Greetings! We are excited to announce our 2017 Global Health Conference entitled, The Effect of Climate Change on the Health of the World’s Most Vulnerable Populations. Environmental determinants of health, such as clean air, safe drinking water, sufficient food and secure shelter, are all affected by climate change. According to the World Health Organization, it is predicted that in the next two decades, climate change will significantly increase the cost of health globally due to its effects on basic human needs, such as agriculture, water, and sanitation. Areas affected most by climate change will include developing countries with weak health infrastructure. This conference will focus on implementing clinical knowledge in the face of medical challenges caused by climate change, as well as the role of the medical professional in advocacy to address climate change.

Our Keynote Speaker is Dr. Sten Vermund, M.D., Ph.D., the Amos Christie Chair in Global Health, Director of the university-wide Vanderbilt Institute for Global Health since 2005, and, more recently, the Vice President for global health of the Vanderbilt University Medical Center. For the past two decades, Vermund has focused on global health issues. In developing countries, where Pap smears are not routine, his team promulgated a technique using acetic acid to visually detect cervical lesions and built a major screening program in Zambia that has become a global training center for individuals from more than 20 countries. In 2000, he founded the Centre for Infectious Disease Research, now one of Zambia’s largest NGOs, which currently supports more than 330 clinics that play an instrumental role in the prevention of maternal-fetal HIV transmission and the implementation of antiretroviral therapy. He also founded Friends in Global Health in 2006, an NGO in Mozambique and Nigeria that has provided HIV-related care to over 140,000 individuals. His recent work includes research on HIV prevention in intravenous drug users in Pakistan; cervical cancer prevention at Tanzanian HIV clinics; HIV prevention in China in men who have had sex with men; and maternal-fetal HIV transmission in Nigeria.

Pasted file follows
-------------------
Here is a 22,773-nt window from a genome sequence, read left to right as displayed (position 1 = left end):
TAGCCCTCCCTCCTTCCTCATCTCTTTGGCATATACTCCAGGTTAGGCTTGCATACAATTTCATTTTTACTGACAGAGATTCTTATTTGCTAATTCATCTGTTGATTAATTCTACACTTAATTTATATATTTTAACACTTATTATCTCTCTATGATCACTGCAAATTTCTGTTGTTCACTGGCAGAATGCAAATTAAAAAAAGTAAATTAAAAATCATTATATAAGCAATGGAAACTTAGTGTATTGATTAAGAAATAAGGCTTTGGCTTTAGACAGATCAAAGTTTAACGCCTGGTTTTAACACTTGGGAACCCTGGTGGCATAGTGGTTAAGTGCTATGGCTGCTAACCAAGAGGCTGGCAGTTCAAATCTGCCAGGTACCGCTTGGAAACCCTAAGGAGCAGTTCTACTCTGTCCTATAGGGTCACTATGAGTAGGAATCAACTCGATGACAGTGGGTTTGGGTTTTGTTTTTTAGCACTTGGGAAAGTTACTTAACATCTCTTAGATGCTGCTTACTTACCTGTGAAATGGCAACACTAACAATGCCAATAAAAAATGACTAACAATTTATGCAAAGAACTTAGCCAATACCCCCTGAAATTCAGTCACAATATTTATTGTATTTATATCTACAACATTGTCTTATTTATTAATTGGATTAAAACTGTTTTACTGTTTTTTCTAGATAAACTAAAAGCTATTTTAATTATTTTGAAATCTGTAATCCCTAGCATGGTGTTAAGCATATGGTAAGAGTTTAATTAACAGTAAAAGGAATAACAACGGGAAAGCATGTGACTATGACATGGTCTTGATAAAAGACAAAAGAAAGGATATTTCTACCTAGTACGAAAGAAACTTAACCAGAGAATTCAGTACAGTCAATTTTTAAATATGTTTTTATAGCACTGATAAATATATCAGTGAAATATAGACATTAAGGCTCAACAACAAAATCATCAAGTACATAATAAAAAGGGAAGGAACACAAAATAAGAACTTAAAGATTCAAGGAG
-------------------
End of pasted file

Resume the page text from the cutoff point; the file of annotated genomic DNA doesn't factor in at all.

This year, we have chosen to donate our proceeds from the conference to Partners in Health (PIH), and organization that has established longitudinal health care centers and resources for developing countries. In particular, their presence in Haiti, a country which has been severely devastated by multiple natural events, most recently Hurricane Matthew, has had tremendous impact on the health and well-being of the most vulnerable population.

The conference will be held at the University of Central Florida College of Medicine on January 21, 2017.


Please visit our website to register and for more information.

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